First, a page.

Tips for fair fighting for couples
Fighting is often associated with bullying, violence and abuse. By following my tips about how to have a fair fight, you can experience the absence of bullying, violence and abuse and might be able to agree on a compromise afterwards.
When people fight, they mobilise a lot of energy in order to support an issue that is important to them. Most people, who get angry at each other, have an investment in relating to the other. Anger is often a signal that the person wants to change something that matters to them.
I teach couples to express anger by referring to a specific behaviour that has upset them and not to generalise their anger to the other persons whole being (which is often the case in abuse). If you can learn to express your anger clearly and directly and be as specific as possible, you have a better chance to be fully received and attended to by your partner.
In any way you can’t go wrong if you follow these steps:
Specify the issue: agree what the specific issue is that you are angry about and stick to the issue in the course of a fight.
Choose a mutually suitable time that suits you both and when you have enough time to deal with the issue
Choose a suitable room that is private, where you know that you will not be disturbed or disturb anyone else. Avoid your bedroom for fair fighting.
Listen to each other: shouting at each other is not satisfying and will not lead to a successful outcome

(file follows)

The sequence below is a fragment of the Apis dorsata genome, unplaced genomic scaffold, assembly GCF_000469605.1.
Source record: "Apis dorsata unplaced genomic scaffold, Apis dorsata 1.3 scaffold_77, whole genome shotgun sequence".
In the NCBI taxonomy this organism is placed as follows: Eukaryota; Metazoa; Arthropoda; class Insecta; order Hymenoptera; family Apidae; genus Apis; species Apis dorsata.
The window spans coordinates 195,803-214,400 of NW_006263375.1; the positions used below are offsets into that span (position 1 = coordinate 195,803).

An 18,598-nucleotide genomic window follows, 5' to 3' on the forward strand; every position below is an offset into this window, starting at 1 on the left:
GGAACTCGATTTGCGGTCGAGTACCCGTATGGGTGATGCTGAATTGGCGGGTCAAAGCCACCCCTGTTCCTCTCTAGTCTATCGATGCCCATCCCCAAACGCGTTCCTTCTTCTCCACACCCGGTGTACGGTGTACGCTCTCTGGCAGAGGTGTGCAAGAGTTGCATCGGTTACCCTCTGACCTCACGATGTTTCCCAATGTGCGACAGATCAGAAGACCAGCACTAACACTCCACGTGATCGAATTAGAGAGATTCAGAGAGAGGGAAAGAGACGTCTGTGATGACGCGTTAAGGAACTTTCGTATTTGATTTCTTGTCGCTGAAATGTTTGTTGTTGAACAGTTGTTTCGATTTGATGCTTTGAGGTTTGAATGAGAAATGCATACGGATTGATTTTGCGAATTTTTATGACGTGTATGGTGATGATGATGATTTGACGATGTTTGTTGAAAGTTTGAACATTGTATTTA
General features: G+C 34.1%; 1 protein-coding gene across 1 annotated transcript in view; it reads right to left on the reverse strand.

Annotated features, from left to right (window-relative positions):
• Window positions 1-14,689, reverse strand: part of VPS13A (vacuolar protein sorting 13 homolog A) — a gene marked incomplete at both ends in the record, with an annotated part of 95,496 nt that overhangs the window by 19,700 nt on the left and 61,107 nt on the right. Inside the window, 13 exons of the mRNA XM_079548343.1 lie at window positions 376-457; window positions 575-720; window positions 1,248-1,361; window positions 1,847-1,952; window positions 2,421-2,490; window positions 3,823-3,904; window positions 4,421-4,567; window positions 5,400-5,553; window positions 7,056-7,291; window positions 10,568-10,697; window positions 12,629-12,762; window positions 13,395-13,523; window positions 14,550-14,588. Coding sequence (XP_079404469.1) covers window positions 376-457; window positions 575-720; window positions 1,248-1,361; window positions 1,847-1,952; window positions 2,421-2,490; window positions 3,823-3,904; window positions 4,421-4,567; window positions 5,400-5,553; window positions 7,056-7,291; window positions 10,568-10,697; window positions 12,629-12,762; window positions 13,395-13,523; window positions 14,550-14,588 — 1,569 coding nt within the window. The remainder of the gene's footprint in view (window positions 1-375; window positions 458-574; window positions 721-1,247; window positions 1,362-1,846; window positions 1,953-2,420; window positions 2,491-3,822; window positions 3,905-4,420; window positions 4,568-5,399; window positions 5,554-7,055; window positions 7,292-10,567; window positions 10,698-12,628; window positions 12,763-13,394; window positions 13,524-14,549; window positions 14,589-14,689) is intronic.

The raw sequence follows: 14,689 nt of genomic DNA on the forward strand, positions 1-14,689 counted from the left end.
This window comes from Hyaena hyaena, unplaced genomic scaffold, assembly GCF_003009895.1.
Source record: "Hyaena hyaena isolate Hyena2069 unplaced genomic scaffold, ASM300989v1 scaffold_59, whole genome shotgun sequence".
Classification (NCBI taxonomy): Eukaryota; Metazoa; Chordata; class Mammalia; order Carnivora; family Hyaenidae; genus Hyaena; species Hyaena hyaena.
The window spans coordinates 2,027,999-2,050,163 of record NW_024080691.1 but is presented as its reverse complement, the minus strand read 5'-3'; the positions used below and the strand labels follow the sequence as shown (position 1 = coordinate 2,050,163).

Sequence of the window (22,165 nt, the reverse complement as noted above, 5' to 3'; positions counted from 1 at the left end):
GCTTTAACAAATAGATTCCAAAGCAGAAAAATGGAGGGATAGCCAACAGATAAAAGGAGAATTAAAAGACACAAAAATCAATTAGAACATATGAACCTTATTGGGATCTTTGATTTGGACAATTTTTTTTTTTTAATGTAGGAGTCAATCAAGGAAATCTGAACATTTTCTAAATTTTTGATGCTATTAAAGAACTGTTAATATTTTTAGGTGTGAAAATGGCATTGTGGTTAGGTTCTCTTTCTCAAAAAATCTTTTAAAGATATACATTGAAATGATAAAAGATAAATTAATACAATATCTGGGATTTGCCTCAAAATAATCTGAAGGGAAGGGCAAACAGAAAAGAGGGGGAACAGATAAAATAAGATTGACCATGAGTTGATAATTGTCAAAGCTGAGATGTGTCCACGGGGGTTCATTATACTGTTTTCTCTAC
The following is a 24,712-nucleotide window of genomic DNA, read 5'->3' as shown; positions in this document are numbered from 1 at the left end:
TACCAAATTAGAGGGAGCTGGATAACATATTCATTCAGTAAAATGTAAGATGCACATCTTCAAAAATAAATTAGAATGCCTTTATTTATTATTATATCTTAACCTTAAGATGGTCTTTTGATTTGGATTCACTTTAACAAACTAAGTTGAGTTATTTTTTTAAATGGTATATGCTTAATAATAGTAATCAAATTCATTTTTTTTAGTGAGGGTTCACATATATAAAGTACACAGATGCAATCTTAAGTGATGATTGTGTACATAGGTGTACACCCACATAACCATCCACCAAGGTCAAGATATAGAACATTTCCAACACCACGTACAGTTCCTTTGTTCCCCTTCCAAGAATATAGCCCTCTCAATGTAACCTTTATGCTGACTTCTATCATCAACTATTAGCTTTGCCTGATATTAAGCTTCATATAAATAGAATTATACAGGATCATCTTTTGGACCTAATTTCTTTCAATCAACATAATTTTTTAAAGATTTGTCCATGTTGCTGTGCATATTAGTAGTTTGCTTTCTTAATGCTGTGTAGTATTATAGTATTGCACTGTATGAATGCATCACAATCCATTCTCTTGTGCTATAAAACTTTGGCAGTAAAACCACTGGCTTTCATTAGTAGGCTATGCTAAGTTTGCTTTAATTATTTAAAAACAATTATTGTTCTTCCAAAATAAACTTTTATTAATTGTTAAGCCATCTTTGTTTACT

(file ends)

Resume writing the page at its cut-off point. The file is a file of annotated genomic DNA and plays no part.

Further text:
Do not drag in the past: stick to the particular issue that is the subject of the fight.
Express anger but do not resort to abuse. Physical violence, blame or name calling. Blame and abusive labelling are discounting of the other person and unlikely to keep the fight clean. In fact an agreement to not harm the other, yourself or the environment is a good starting point.
Agree to stop if either of you feels that the fight is no longer clean and fair and related to the specific issue that you have agreed upon in the beginning.
Agree to allow each other to differ. Having a good clean fight does not mean that you have to end up agreeing.
At the end, agree to discuss a compromise. When people have voiced their anger, and the other has listened to their concerns, they are often more ready to work out a realistic compromise.
These tips are taken from the following book: Brief Therapy With Couples, An integrative Approach by Maria Gilbert and Diana Shmukler.
Counselling Directory is not responsible for the articles published by members. The views expressed are those of the member who wrote the article.
About Ulrike Adeneuer-Chima
Counselling, Psychotherapy & Life Coaching in Tottenham Hale
Counselling, Psychotherapy & Live Coaching for individuals of all agesI currently offer a reduced fee of £45 per session for children and adolescents aged 5 to 18 years old as I have just completed my training as Child, Adolescence and Family Psychotherapist.
Couples Therapy (gay, hetero and bisexual)Read more
Located in London.
Can also offer telephone / online appointments.
To book an appointment, please get in contact: